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The farmers I know now, and the ones I grew up with, grew a variety of grains, lentils, soy beans, alfalfa, etc. They spent a lot of time before planting and harvest season getting their equipment ready. The big worry was really bad weather or equipment breaking down in the middle of planting or harvest. With factories closed, I suspect they're worried that the parts they need won't be available locally if they have a major breakdown.
 

Aero Denezol

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My theory is if America becomes a poorer and economically depressed country, you will see more native-born American (white, black, brown, etc) in the farms and fields and we may actually go back to our agrarian roots.
I've always said if you take any American living in the city and go back a couple of generations you'll find agrarian roots.

I wouldn't mind seeing this change. Hard work is a rite of passage. I worked a lot of difficult and dangerous jobs when I was younger and I'm very proud of that. Because of this experience I treat people with kindness and I appreciate what I have.

Hispanic migrant workers, those doing it to make a living that they depended on, worked many times harder than the non-hispanic workers, even those of us that grew up on the farm couldn't keep up with them. Their quality was much better too, because they wanted to be invited back.

I doubt that most people who have never grown up or worked on a farm today would be worth the trouble to get them out in the fields to work. It would take a major culture shift, lack of other work, and changes in labor laws.
I agree with this assessment 100%, having witnessed it firsthand in other industries.
 
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A LOT of our food is harvested manually by hand.

If the lockdowns continue, this will impact food harvests.

You may want to acquire more food preps than you normally do.
Labor shortages are the least of your problems. Be concerned about replacement parts for machines that plant, fertilize, harvest, transport, and process food; and that run industries that provide fuel and power for all of that. Be concerned about replacement parts for control systems that run every industry. How much of that is made in 3rd world shi+holes? Soon as those supply chains are broken, there will not be any food to harvest. ;)
 
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working 12+ hour days , 6 days a week in 90-100F humid gnarly Tennessee heat digging ditches, hauling heavy loads and building apartments for non-Hispanic people. There are only a few Hispanic people who even live in my complex. They do this work because it is the only opportunity they have. I saw some of these guys passed out laying on the concrete ground with a shirt over their head they were so heat exhausted literally just sleeping in the 95F heat . Never seen anything like it actually. I wonder if Tennessee has less regulations? Couldn't believe the slave like conditions I had to see these people work in.. It was pretty bad even by third world standards.
Those were standard working conditions up thru at least the 70s for first jobs, unskilled worker jobs, farm jobs, summer jobs, etc for non-immigrant native-born 'Muricans. Still are for some. Carpenters and trades people did well - made enough to raise a family and someday retire. Then what happened? I'm not sure, but all of a sudden, most of those jobs were done by immigrants. The net effect has not been positive for the country. ;)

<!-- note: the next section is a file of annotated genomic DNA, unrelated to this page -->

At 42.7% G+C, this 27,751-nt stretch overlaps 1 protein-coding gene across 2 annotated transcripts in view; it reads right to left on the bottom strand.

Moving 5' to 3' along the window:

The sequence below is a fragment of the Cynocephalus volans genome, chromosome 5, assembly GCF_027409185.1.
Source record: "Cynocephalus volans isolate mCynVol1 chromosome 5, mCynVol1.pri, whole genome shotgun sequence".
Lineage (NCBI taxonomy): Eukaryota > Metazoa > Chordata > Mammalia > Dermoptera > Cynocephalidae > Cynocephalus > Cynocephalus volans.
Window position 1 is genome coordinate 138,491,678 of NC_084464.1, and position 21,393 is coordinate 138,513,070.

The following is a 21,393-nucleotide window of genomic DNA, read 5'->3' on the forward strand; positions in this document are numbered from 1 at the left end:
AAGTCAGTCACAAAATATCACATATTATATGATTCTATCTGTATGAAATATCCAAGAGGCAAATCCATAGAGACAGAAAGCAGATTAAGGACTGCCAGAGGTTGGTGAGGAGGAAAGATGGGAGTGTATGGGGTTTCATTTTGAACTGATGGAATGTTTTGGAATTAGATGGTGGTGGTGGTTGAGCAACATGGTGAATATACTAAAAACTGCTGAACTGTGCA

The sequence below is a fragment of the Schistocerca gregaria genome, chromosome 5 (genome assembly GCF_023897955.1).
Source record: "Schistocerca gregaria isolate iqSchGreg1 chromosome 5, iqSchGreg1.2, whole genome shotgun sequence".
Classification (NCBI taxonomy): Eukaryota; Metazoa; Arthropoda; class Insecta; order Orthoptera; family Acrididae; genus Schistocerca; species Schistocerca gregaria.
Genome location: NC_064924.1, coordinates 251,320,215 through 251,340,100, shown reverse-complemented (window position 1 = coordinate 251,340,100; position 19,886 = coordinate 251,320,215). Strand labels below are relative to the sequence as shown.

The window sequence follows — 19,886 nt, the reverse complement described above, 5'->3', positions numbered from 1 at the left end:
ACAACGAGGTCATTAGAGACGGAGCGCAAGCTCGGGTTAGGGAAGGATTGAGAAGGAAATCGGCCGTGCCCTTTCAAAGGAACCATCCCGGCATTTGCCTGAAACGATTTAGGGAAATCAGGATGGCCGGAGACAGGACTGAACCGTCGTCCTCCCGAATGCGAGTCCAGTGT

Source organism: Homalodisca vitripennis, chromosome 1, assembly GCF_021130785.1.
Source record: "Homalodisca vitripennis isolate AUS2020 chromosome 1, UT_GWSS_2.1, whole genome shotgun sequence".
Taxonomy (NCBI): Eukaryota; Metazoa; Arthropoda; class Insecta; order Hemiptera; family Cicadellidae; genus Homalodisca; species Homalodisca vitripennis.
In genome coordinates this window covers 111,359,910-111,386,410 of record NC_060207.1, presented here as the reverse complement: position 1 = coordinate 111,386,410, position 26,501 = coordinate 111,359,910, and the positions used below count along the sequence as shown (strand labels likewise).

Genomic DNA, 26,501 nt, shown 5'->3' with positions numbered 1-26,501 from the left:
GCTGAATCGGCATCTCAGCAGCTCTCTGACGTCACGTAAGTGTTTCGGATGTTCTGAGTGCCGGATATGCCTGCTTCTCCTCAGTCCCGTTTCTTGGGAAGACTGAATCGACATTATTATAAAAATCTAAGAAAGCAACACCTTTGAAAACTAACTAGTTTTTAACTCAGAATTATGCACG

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Lots of coulds, and the sheeple are so easilly herded by the fake news criminasl and the worst crime gang on earth the government.
 

SUPER X

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Back in the day There used to be folks with a pickup parked in a vacant lot on a street corner that would sale corn watermelons apples ect , fresh picked that morning .dirt cheap . Its probably illegal now. That was the way to go ,the vender would make a few bucks the neighborhood had fresh food and the farmer wasnt letting it waste . To much control starves people
 

Pete F

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Because of all of the importing and exporting, it is tough to tell how our food supply will fare. If borders are closed, no food in , but no food out. Can the US survive on what we grow and will we have to get used to not having fresh fruits and vegetables grown outside of the US during the winter months?

I am pretty sure that someone is working on solutions (US Dept of Ag). We can grow plenty of grains and export much of it. Just look at the ships pulling into Longview, WA loading up on grain. When we lived in Rainier up on the bluff, we could watch. One time there was so much dust coming out of one ship and it looked like it was on fire and sinking, we called the Longview Fire Dept to report it. Boy were we embarrassed when we were told that it was grain dust and the ship was getting lower in the water because of the load.:rolleyes:
 
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Ura-Ki

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Ever seen the port of Longview, and how much lumber gets loaded onto those lumber ships heading to Asia? Even more with our Canadian Neighbors up north on the Frazier River! Ever seen how much Grain gets shipped out of Portland to Asia? Yea, We could survive on what we produce here, the trick is actually producing it instead of giving farms hand outs to NOT grow, or to grow GMO Corn for other needs outside of food! The other trick is getting American Labor to harvest it!